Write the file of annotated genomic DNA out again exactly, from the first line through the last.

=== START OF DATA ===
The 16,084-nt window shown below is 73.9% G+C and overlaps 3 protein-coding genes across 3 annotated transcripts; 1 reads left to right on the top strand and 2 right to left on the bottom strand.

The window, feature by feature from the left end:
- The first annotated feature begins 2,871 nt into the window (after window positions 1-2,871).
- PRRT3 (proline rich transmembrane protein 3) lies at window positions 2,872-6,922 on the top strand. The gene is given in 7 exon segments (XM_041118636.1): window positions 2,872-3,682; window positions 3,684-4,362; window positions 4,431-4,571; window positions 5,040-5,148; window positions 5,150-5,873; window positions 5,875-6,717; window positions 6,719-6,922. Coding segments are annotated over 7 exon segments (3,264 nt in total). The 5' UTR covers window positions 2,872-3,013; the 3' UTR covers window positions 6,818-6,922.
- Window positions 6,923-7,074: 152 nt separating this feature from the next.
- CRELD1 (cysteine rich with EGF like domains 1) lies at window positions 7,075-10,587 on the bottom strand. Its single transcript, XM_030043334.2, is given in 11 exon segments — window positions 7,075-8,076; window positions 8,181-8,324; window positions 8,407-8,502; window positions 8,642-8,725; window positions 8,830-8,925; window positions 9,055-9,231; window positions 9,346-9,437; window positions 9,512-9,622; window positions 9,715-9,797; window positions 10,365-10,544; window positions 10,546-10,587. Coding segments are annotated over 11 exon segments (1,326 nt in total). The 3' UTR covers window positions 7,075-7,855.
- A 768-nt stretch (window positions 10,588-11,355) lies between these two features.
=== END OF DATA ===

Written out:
The 16,084-nt window shown below is 73.9% G+C and overlaps 3 protein-coding genes across 3 annotated transcripts; 1 reads left to right on the top strand and 2 right to left on the bottom strand.

The window, feature by feature from the left end:
- The first annotated feature begins 2,871 nt into the window (after window positions 1-2,871).
- PRRT3 (proline rich transmembrane protein 3) lies at window positions 2,872-6,922 on the top strand. The gene is given in 7 exon segments (XM_041118636.1): window positions 2,872-3,682; window positions 3,684-4,362; window positions 4,431-4,571; window positions 5,040-5,148; window positions 5,150-5,873; window positions 5,875-6,717; window positions 6,719-6,922. Coding segments are annotated over 7 exon segments (3,264 nt in total). The 5' UTR covers window positions 2,872-3,013; the 3' UTR covers window positions 6,818-6,922.
- Window positions 6,923-7,074: 152 nt separating this feature from the next.
- CRELD1 (cysteine rich with EGF like domains 1) lies at window positions 7,075-10,587 on the bottom strand. Its single transcript, XM_030043334.2, is given in 11 exon segments — window positions 7,075-8,076; window positions 8,181-8,324; window positions 8,407-8,502; window positions 8,642-8,725; window positions 8,830-8,925; window positions 9,055-9,231; window positions 9,346-9,437; window positions 9,512-9,622; window positions 9,715-9,797; window positions 10,365-10,544; window positions 10,546-10,587. Coding segments are annotated over 11 exon segments (1,326 nt in total). The 3' UTR covers window positions 7,075-7,855.
- A 768-nt stretch (window positions 10,588-11,355) lies between these two features.